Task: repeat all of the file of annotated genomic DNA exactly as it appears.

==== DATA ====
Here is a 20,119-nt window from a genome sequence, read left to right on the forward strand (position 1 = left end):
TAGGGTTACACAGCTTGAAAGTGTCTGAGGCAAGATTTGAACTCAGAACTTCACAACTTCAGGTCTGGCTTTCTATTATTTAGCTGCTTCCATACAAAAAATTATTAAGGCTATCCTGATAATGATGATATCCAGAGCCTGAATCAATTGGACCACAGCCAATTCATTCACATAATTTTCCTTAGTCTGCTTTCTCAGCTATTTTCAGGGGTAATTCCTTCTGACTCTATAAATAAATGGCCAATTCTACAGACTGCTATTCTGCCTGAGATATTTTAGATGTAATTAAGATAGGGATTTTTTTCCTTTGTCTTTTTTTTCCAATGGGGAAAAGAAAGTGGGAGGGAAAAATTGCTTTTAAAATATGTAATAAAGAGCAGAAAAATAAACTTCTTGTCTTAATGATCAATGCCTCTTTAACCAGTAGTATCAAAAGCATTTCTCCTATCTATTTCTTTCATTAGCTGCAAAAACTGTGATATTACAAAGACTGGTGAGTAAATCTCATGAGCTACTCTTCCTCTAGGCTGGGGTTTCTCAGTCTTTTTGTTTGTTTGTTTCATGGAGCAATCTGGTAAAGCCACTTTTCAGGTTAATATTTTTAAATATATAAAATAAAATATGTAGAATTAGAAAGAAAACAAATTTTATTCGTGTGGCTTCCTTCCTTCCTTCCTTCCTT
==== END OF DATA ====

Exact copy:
Here is a 20,119-nt window from a genome sequence, read left to right on the forward strand (position 1 = left end):
TAGGGTTACACAGCTTGAAAGTGTCTGAGGCAAGATTTGAACTCAGAACTTCACAACTTCAGGTCTGGCTTTCTATTATTTAGCTGCTTCCATACAAAAAATTATTAAGGCTATCCTGATAATGATGATATCCAGAGCCTGAATCAATTGGACCACAGCCAATTCATTCACATAATTTTCCTTAGTCTGCTTTCTCAGCTATTTTCAGGGGTAATTCCTTCTGACTCTATAAATAAATGGCCAATTCTACAGACTGCTATTCTGCCTGAGATATTTTAGATGTAATTAAGATAGGGATTTTTTTCCTTTGTCTTTTTTTTCCAATGGGGAAAAGAAAGTGGGAGGGAAAAATTGCTTTTAAAATATGTAATAAAGAGCAGAAAAATAAACTTCTTGTCTTAATGATCAATGCCTCTTTAACCAGTAGTATCAAAAGCATTTCTCCTATCTATTTCTTTCATTAGCTGCAAAAACTGTGATATTACAAAGACTGGTGAGTAAATCTCATGAGCTACTCTTCCTCTAGGCTGGGGTTTCTCAGTCTTTTTGTTTGTTTGTTTCATGGAGCAATCTGGTAAAGCCACTTTTCAGGTTAATATTTTTAAATATATAAAATAAAATATGTAGAATTAGAAAGAAAACAAATTTTATTCGTGTGGCTTCCTTCCTTCCTTCCTTCCTT